Before, during, and after divorce, one thing that’s on everyone’s mind is their finances. The following is an imagined conversation, but as a financial advisor, I’ve heard variations of it all too often amidst women struggling to rebuild their life after divorce.
An all-too-common conversation between divorced friends
FRIEND: So, how are things going with the divorce? Are you close to finalizing everything?
FRIEND 2: Believe it or not, I can see the light at the end of the tunnel. My attorney has been wonderful—as far as attorneys go, I guess.
FRIEND: That’s great.
FRIEND 2: Yeah, I guess.
FRIEND: What’s wrong? I thought you said your attorney was good.
FRIEND 2: Yes, she is, but, well, this other part is embarrassing.
FRIEND: What do you mean? Are you OK?
FRIEND 2: I’m fine—but it’s hard for me to talk about this. I feel ashamed. You probably won’t understand.
FRIEND: What is it? Are you OK? Please, let me help you.
FRIEND 2: Well, OK, OK. But please don’t tell anyone, OK?
FRIEND 2: Well, my attorney is good. She got me almost everything I wanted, or at least everything I thought I deserved—to be fair.
FRIEND: So what’s the problem?
FRIEND 2: This is hard for me. Well, I let my husband take care of all the money stuff. I never really kept track of what we had. And now the attorney is showing me all these accounts that I’m getting. And this may sound stupid, but I don’t know what to do with them, how to read them or understand them.
FRIEND: Oh, don’t worry, you’ll be fine. I thought you were going to say you were sick or something!
FRIEND 2: Don’t laugh, please, this is making me sick. I don’t know anything about investments. I’ve never balanced a checkbook, let alone managed our account online. I can’t believe I let this happen! And now I have to take care of it for me and the kids? Mutual funds, 401(k)s, life insurance—what does it all even mean? It’s overwhelming! To be truthful, I am scared. I thought life after divorce would be easier. I am going to mess everything up and lose what little I have.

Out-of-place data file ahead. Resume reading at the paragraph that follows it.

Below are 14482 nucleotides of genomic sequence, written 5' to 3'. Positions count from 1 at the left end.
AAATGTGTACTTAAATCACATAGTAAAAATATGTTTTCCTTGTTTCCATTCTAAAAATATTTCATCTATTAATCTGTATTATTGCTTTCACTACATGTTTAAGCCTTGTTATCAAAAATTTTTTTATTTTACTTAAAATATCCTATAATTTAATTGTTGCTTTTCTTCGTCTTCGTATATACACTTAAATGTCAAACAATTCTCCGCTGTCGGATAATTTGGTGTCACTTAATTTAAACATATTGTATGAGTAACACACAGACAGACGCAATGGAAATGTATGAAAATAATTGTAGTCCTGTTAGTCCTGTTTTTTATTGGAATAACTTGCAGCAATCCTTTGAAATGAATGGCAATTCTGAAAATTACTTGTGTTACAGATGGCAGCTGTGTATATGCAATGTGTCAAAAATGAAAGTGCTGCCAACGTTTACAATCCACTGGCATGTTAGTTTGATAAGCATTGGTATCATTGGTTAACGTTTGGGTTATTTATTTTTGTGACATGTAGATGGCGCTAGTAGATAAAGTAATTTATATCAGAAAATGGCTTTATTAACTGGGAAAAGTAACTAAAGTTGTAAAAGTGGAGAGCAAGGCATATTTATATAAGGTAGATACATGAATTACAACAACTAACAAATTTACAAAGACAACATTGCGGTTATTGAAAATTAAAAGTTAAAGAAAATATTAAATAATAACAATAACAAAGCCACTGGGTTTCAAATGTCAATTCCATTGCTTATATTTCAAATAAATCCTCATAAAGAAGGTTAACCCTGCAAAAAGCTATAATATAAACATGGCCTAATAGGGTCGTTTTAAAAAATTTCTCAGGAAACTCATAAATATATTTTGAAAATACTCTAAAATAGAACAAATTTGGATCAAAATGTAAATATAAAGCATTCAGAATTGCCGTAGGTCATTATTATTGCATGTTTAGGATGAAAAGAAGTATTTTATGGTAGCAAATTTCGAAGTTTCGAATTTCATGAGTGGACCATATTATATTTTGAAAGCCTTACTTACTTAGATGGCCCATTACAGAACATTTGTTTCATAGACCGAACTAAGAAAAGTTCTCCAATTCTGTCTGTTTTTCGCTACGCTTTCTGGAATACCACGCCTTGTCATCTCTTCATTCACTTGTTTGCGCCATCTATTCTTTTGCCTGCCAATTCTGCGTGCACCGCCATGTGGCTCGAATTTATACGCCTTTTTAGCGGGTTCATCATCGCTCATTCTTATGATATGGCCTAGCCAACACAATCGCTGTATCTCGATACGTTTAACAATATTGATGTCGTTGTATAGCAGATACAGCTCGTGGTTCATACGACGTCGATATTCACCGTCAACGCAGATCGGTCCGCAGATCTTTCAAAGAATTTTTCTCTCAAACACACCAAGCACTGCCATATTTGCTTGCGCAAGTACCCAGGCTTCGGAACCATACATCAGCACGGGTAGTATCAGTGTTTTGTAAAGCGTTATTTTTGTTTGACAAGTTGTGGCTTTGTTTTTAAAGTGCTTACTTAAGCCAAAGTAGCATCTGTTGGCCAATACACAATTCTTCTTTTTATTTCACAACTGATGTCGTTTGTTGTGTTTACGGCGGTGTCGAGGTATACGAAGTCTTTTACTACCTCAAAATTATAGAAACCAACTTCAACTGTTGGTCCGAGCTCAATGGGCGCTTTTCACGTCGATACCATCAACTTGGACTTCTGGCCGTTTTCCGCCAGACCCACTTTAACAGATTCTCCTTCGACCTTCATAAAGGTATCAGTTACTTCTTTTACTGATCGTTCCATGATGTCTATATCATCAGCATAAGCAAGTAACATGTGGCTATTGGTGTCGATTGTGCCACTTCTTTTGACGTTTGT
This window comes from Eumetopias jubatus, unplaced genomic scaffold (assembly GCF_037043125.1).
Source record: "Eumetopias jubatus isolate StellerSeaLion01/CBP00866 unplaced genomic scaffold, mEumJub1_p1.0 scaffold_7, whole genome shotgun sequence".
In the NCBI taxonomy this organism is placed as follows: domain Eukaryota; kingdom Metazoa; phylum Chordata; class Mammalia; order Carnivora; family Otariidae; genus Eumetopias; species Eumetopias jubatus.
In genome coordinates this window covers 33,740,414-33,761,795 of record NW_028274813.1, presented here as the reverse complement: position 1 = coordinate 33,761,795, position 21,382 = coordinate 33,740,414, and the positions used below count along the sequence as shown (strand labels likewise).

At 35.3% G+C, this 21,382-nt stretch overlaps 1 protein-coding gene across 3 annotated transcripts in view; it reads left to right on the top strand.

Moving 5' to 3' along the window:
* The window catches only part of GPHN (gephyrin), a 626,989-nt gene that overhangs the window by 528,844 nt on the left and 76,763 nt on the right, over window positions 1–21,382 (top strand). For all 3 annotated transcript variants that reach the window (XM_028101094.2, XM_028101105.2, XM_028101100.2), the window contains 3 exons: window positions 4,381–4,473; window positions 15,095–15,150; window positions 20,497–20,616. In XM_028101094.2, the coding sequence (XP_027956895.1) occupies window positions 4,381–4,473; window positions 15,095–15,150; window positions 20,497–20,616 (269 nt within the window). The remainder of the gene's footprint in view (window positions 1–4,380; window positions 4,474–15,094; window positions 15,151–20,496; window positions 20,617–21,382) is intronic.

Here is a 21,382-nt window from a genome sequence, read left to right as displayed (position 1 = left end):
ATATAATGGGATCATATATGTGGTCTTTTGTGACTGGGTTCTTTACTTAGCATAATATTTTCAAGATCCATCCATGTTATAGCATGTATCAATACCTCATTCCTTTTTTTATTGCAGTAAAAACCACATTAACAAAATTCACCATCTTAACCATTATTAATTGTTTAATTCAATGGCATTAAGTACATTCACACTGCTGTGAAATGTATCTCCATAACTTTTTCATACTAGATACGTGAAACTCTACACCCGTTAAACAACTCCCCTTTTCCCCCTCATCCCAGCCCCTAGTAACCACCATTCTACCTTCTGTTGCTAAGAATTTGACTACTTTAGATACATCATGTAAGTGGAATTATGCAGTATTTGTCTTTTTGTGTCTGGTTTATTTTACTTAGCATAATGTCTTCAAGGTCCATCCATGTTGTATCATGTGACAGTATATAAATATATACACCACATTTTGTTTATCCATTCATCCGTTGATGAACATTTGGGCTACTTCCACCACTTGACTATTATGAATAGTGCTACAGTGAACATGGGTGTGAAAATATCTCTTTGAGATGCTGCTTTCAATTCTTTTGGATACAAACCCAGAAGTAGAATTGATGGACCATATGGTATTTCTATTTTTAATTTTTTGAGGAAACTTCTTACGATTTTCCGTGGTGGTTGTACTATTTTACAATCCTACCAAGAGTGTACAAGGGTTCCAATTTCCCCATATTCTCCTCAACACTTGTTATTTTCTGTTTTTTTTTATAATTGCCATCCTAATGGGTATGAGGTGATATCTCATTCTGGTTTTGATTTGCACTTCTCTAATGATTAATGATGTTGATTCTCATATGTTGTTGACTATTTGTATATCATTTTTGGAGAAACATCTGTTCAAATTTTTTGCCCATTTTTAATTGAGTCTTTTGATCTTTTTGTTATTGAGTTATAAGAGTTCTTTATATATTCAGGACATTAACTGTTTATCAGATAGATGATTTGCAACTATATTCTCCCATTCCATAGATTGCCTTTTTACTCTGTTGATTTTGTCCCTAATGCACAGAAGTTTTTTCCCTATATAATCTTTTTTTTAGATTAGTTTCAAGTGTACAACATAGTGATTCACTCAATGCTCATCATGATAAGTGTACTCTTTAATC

FRIEND: OK OK. Calm down, everything will be fine.
FRIEND 2: How do you know everything will be fine? You went to college and studied economics! When you got divorced you already knew about all these things.
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FRIEND: No way—after I got married and had kids I forgot everything I learned in college about money because my Ex handled the finances too.
FRIEND 2: So what did you do with the money you got in the divorce? How did you begin?
FRIEND: I was lucky. My sister had a friend who’s a financial person, a professional she referred me to. He began to teach me what to focus on and helped me learn how to invest money. The important thing is that this person guiding you is smart and a good teacher who can help you take care of everything as you rebuild your life after divorce. Do you want his name?
FRIEND 2: Sure, I guess. I’m assuming he’s qualified and he knows what he’s doing?
FRIEND: Yes, he’s got all types of credentials, but that’s not what impressed me.
FRIEND 2: Then why did you use him?
FRIEND: Because of how he interacted with me when I first met him. He took the time to get an idea of what I understood and figure out what I didn’t have a clue about. It seemed like he knew when I didn’t understand something, and he took the extra time to make it clear before we moved onto the next topic.
FRIEND 2: Sounds like someone who doesn’t exist!
FRIEND: Too good to be true, right!
FRIEND 2: Yeah, but he probably deals with a lot of rich people and would’t deal with small accounts like mine.
FRIEND: Nope, not the case—he only accepts referrals from existing clients so when I refer you to him, he will work with you if you want him to. By the way, he doesn’t have a minimum.
FRIEND 2: But if I sign up with him is he ever going to call me after I give him my money?
FRIEND: That’s one of the most important things! When I first started working with him, he spent a ton of time with me to come up with a plan, to understand what my goals are. He even helped me identify my goals. He’s a very good listener. And he requires meeting with you as times goes on to review the plan and to see if it needs any changes. Oh, and one more thing, when you meet with him, he doesn’t hand you off to his assistant or junior person on the team.